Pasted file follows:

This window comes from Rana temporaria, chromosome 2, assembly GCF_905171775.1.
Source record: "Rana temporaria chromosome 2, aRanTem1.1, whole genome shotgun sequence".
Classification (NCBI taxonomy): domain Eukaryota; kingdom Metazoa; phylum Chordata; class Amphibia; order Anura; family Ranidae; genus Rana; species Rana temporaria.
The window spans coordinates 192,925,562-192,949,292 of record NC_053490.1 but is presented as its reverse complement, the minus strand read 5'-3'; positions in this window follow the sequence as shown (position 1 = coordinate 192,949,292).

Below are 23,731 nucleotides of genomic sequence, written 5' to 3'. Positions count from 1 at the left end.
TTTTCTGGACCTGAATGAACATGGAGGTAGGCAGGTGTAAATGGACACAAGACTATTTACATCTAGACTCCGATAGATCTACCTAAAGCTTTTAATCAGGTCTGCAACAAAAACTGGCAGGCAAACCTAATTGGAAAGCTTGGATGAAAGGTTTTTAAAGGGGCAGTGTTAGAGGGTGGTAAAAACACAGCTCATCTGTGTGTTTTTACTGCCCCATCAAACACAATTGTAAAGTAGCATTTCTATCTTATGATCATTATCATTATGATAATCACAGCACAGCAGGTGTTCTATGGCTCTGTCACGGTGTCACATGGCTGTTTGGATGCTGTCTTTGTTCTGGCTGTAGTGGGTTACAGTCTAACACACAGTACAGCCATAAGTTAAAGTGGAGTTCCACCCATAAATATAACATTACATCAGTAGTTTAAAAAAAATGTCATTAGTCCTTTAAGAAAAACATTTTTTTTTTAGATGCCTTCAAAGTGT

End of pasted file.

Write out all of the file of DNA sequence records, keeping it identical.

This window comes from Rana temporaria, chromosome 2, assembly GCF_905171775.1.
Source record: "Rana temporaria chromosome 2, aRanTem1.1, whole genome shotgun sequence".
Classification (NCBI taxonomy): domain Eukaryota; kingdom Metazoa; phylum Chordata; class Amphibia; order Anura; family Ranidae; genus Rana; species Rana temporaria.
The window spans coordinates 192,925,562-192,949,292 of record NC_053490.1 but is presented as its reverse complement, the minus strand read 5'-3'; positions in this window follow the sequence as shown (position 1 = coordinate 192,949,292).

Below are 23,731 nucleotides of genomic sequence, written 5' to 3'. Positions count from 1 at the left end.
TTTTCTGGACCTGAATGAACATGGAGGTAGGCAGGTGTAAATGGACACAAGACTATTTACATCTAGACTCCGATAGATCTACCTAAAGCTTTTAATCAGGTCTGCAACAAAAACTGGCAGGCAAACCTAATTGGAAAGCTTGGATGAAAGGTTTTTAAAGGGGCAGTGTTAGAGGGTGGTAAAAACACAGCTCATCTGTGTGTTTTTACTGCCCCATCAAACACAATTGTAAAGTAGCATTTCTATCTTATGATCATTATCATTATGATAATCACAGCACAGCAGGTGTTCTATGGCTCTGTCACGGTGTCACATGGCTGTTTGGATGCTGTCTTTGTTCTGGCTGTAGTGGGTTACAGTCTAACACACAGTACAGCCATAAGTTAAAGTGGAGTTCCACCCATAAATATAACATTACATCAGTAGTTTAAAAAAAATGTCATTAGTCCTTTAAGAAAAACATTTTTTTTTTAGATGCCTTCAAAGTGT